Seeing veterans standing on the street begging for a penny from the people they fought for, children worried about their future because they don't want to be part of the system that is inescapable, and family members working to provide for themselves but stay undetected so as not to have to share their "wealth".
Saturday, August 24, 2013
A Whole New Year
But it is exciting, of course. It's fun to be the teachers, the leaders, and to be able to share our experience with so many new people. This year we have many new countries represented, and one of the largest classes thus far. I have yet to meet a lot of people, and I hope the firsties know that this time is just as strange for us as it is for them; we've never been second years before.
It's also extremely challenging, and I feel like there's a lot of pressure to "do it right". Our class is struggling to stay strong together, to not miss our second years so much, and to give the first years the best possible UWC experience. My mom says its a good experience (she's probably right, learning how to balance all of these challenges and new voices) but it's also difficult and I just have my fingers crossed we'll do half as well as our second years did for us last year.
As it's a busy time I won't write too much just now, but know that life here is as busy and crazy as ever and I'll come back soon!
Saturday, August 17, 2013
Friday, August 16, 2013
Love from Montezuma :)
Friday, August 9, 2013
In a quick break from the Ukraine segments, I wanted to take a moment to confide in y'all. Ah, this is difficult to get out... Ok, deep breath. Ready.
I think I might have scared my first year.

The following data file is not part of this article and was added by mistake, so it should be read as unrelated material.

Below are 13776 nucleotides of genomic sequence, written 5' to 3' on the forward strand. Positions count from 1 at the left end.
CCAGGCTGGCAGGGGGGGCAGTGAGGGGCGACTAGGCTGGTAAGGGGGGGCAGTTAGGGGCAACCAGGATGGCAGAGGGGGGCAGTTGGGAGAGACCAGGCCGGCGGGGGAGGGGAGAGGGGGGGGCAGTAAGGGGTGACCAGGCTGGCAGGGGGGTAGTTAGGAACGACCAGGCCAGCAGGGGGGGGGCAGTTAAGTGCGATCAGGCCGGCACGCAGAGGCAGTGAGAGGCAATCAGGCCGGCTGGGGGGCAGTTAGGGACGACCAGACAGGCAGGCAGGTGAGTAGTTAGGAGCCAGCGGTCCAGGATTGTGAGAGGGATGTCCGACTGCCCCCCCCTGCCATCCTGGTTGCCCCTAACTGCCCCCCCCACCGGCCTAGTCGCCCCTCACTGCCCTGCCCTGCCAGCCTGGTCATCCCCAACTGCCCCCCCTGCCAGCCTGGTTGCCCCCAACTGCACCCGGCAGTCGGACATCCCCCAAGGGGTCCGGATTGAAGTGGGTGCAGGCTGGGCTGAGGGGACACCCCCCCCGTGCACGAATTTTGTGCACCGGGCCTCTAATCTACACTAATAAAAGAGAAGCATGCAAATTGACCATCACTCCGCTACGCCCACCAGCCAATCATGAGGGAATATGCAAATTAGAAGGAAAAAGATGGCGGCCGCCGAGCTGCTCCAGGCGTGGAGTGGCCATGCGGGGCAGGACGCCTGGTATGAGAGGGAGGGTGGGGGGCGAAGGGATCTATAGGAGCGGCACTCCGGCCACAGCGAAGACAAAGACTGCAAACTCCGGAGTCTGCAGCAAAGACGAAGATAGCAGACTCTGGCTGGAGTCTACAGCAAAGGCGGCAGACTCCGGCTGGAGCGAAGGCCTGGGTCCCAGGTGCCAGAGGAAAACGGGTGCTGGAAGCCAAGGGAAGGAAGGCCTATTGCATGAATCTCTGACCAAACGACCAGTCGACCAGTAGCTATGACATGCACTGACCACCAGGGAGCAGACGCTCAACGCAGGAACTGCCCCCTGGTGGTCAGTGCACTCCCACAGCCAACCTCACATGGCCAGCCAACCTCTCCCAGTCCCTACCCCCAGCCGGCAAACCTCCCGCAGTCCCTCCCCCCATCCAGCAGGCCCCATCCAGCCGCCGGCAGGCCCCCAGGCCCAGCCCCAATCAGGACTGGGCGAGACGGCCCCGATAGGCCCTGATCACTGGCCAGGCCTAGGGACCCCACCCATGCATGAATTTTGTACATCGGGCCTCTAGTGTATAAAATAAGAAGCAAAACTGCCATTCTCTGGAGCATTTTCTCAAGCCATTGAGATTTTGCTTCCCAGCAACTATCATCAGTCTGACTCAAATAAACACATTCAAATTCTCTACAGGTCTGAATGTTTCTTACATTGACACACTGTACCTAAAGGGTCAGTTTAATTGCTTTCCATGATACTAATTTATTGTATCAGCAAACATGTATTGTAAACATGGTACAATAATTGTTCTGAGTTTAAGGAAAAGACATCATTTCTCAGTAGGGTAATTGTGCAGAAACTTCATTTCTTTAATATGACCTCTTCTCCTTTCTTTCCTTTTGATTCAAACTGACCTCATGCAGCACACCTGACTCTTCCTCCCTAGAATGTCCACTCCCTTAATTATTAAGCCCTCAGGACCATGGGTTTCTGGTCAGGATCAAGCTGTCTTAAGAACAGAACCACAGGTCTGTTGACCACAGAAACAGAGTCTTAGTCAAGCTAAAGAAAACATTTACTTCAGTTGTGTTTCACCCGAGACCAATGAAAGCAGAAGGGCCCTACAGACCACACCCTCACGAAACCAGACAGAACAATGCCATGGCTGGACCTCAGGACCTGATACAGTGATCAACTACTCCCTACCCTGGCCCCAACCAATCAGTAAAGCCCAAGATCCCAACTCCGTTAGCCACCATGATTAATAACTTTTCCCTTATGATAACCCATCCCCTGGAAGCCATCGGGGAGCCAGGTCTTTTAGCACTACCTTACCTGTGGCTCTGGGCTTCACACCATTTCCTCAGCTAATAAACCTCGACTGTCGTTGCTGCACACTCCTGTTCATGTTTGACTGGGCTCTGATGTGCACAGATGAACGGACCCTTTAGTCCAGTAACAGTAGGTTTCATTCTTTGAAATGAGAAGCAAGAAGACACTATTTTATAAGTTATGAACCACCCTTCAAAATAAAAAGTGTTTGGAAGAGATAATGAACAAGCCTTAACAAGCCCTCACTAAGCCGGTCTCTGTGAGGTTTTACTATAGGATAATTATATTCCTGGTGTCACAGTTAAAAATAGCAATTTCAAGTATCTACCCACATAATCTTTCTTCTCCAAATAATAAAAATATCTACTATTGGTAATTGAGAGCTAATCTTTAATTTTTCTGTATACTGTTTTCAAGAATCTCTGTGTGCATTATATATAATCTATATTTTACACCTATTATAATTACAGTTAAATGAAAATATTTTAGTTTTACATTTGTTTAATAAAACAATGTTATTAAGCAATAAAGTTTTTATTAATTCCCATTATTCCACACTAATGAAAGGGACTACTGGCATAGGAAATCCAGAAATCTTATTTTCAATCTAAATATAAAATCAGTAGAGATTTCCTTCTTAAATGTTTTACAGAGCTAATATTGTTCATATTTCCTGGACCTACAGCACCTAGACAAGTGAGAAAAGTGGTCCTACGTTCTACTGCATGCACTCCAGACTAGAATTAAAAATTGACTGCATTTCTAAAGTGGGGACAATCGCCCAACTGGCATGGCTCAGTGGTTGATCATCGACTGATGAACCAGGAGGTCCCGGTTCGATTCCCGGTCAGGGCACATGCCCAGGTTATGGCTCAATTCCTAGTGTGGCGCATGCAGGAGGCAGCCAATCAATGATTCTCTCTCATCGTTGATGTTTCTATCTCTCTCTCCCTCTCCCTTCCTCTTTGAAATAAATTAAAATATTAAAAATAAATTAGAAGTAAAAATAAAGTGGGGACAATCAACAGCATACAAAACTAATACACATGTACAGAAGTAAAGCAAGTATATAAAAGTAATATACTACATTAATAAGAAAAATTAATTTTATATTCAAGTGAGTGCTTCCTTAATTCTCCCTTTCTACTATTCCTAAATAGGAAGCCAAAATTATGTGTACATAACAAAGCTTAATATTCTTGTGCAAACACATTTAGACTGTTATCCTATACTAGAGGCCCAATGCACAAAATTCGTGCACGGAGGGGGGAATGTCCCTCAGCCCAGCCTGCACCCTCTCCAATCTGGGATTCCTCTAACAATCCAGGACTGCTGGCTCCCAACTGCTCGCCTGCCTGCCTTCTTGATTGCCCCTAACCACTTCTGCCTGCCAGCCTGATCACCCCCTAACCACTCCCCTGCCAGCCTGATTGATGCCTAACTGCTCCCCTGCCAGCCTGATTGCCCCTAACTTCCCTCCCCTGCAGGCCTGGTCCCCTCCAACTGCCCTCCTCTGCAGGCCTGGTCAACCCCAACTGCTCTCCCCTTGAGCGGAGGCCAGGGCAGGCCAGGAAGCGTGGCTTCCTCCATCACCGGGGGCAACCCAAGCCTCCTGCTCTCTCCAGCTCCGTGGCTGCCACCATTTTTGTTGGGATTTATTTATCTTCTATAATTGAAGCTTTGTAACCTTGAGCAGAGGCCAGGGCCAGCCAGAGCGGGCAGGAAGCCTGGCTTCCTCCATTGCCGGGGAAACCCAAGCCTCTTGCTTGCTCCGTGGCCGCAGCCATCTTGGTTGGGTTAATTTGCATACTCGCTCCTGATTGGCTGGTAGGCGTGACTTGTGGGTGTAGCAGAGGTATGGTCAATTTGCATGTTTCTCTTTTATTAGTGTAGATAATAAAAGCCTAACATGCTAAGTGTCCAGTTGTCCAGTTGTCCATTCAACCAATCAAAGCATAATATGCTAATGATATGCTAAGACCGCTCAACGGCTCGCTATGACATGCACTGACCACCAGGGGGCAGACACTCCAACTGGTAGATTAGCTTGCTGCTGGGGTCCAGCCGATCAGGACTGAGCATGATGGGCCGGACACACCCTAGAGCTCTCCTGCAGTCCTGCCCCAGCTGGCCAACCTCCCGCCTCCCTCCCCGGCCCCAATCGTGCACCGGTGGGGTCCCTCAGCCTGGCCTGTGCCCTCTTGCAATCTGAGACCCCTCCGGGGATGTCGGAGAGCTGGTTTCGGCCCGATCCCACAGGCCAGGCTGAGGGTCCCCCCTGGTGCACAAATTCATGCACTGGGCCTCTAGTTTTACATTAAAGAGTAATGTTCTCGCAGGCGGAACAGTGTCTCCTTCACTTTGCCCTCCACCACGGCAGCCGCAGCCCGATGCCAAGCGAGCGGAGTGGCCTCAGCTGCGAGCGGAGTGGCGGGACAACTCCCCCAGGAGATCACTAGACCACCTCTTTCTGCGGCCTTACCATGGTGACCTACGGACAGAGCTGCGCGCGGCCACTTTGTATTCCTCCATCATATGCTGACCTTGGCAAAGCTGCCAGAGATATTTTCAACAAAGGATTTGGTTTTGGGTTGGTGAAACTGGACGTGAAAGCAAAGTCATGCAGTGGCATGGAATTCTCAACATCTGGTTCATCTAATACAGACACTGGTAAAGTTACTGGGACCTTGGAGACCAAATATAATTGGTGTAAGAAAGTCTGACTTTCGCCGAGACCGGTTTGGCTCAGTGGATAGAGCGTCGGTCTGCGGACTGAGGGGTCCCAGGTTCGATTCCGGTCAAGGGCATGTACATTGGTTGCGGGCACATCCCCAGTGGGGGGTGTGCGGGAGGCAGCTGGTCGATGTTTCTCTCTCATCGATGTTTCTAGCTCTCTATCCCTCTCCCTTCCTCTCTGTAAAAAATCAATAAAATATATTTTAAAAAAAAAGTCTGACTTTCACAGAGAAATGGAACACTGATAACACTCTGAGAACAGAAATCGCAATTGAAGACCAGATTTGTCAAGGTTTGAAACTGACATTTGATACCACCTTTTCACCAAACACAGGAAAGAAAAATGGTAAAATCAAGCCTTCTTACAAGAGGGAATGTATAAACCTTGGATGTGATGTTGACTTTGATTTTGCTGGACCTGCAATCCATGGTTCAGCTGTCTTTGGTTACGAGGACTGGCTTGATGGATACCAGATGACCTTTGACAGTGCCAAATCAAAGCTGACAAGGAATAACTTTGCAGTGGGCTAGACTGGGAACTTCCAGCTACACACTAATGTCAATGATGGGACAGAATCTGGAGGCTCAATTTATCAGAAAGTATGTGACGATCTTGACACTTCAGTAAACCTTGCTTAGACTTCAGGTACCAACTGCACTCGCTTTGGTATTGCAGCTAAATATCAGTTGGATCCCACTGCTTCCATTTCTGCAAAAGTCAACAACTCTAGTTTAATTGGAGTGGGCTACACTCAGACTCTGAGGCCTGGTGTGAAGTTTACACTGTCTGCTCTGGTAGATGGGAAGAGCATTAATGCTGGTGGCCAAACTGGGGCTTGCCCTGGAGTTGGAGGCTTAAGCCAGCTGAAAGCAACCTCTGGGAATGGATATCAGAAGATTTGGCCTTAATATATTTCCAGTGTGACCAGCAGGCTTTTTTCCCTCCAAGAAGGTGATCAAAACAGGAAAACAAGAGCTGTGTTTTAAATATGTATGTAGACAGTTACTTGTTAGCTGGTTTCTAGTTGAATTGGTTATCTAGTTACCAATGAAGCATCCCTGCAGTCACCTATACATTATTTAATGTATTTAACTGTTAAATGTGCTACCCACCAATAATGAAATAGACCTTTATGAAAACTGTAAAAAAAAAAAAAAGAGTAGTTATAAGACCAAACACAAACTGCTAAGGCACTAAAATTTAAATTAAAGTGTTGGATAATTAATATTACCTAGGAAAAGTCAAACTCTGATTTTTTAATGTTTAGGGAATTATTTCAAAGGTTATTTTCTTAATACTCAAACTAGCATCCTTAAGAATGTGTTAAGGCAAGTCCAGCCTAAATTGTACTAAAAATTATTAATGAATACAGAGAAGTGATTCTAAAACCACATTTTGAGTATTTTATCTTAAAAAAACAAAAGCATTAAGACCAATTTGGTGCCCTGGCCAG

There. I said it. In a moment, ok, ok, an hour's worth of moments, I might have been a little overly excited to meet him and talk about the coming school year.
We got together on Wednesday to "officially" meet (B went to my old high school- not only a state- mate, but a city- mate and a... school-mate?) In all fairness I did tell him I was just over excited at that moment and would calm down when we get to school, but at this point I'm just hoping he'll still come.
No, I'm sure that's an exaggeration, and he'll still come and learn I'm not crazy and it'll be great. He really is a cool guy and I'm excited for him to be starting this journey. We're a little different, for example B has had three pet snakes (THREE), likes physics, and theatre. But we're also alike in some ways, we both love languages and international stuff and coffee. Having a first year state mate will be fun and I hope we can be good friends!
And to B: I'm sorry for being a little... Overwhelming? I promise to chill out soon and be normal, or as normal as UWCers can be :) see ya in NM!
Thursday, August 8, 2013
The [No One Goes Hungry] Games
Here are the basic points you should know:
1) We eat and drink more than just borscht and vodka
2) Russian cooking is... what a good friend of ours calls "labor intensive"
3) If you ever go up to your Russian friend and try to describe that one food you tried last week, "you know, the one with meat inside of dough, it's really good, you know it?" there is a good chance they'll laugh at you. There are at least 5 different foods I can think of off the top of my head that are variations on meat inside dough.
4) You will never, ever, under any circumstance, go hungry in a Russian household. Not ever.
I've always known that what my parents cook at home is "Russian". Duh. I just never realized how legitimately authentic our home cooked meals are. In Ukraine, I walked into restaurants expecting to get to try really real Russian food. What I was served was almost exactly what I could have gotten at home (so y'all are all welcome to skip the expensive airfare and come over to my house instead).
There are variations on dishes, of course, just like in any cuisine. Some people add carrots in their salat olivye, some put sugar in varyeniki, and some make okroshka on mineral water instead of kvac. But what holds true for most dishes is the cooking process. I don't mean the ingredients for each dish (although if you have meat and dough you're like 90% there), but the mentality. Russian dishes are not easy to make. There are different doughs for different dishes, varied lengths for cooking, but always a lot of time spent in the kitchen. My mom often prepares Russian dinners for holidays; they usually take a full two days to prepare.